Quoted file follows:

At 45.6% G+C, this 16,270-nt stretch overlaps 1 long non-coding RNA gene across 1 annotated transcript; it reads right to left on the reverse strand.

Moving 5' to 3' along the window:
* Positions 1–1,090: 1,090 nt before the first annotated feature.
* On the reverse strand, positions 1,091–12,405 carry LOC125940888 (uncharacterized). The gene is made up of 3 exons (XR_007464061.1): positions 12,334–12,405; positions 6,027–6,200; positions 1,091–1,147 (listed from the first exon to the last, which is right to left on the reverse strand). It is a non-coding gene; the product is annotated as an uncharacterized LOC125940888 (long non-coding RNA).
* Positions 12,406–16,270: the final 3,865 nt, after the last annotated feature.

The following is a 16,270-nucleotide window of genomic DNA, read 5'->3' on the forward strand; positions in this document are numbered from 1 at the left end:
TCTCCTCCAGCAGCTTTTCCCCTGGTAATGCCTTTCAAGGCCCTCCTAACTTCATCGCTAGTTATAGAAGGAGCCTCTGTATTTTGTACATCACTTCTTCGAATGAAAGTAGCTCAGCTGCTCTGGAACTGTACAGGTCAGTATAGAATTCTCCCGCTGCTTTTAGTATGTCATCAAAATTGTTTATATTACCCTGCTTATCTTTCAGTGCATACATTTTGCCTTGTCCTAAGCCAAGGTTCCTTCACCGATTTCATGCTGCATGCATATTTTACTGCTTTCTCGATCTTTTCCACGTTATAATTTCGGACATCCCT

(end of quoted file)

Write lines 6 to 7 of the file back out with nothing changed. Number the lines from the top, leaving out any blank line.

The following is a 16,270-nucleotide window of genomic DNA, read 5'->3' on the forward strand; positions in this document are numbered from 1 at the left end:
TCTCCTCCAGCAGCTTTTCCCCTGGTAATGCCTTTCAAGGCCCTCCTAACTTCATCGCTAGTTATAGAAGGAGCCTCTGTATTTTGTACATCACTTCTTCGAATGAAAGTAGCTCAGCTGCTCTGGAACTGTACAGGTCAGTATAGAATTCTCCCGCTGCTTTTAGTATGTCATCAAAATTGTTTATATTACCCTGCTTATCTTTCAGTGCATACATTTTGCCTTGTCCTAAGCCAAGGTTCCTTCACCGATTTCATGCTGCATGCATATTTTACTGCTTTCTCGATCTTTTCCACGTTATAATTTCGGACATCCCT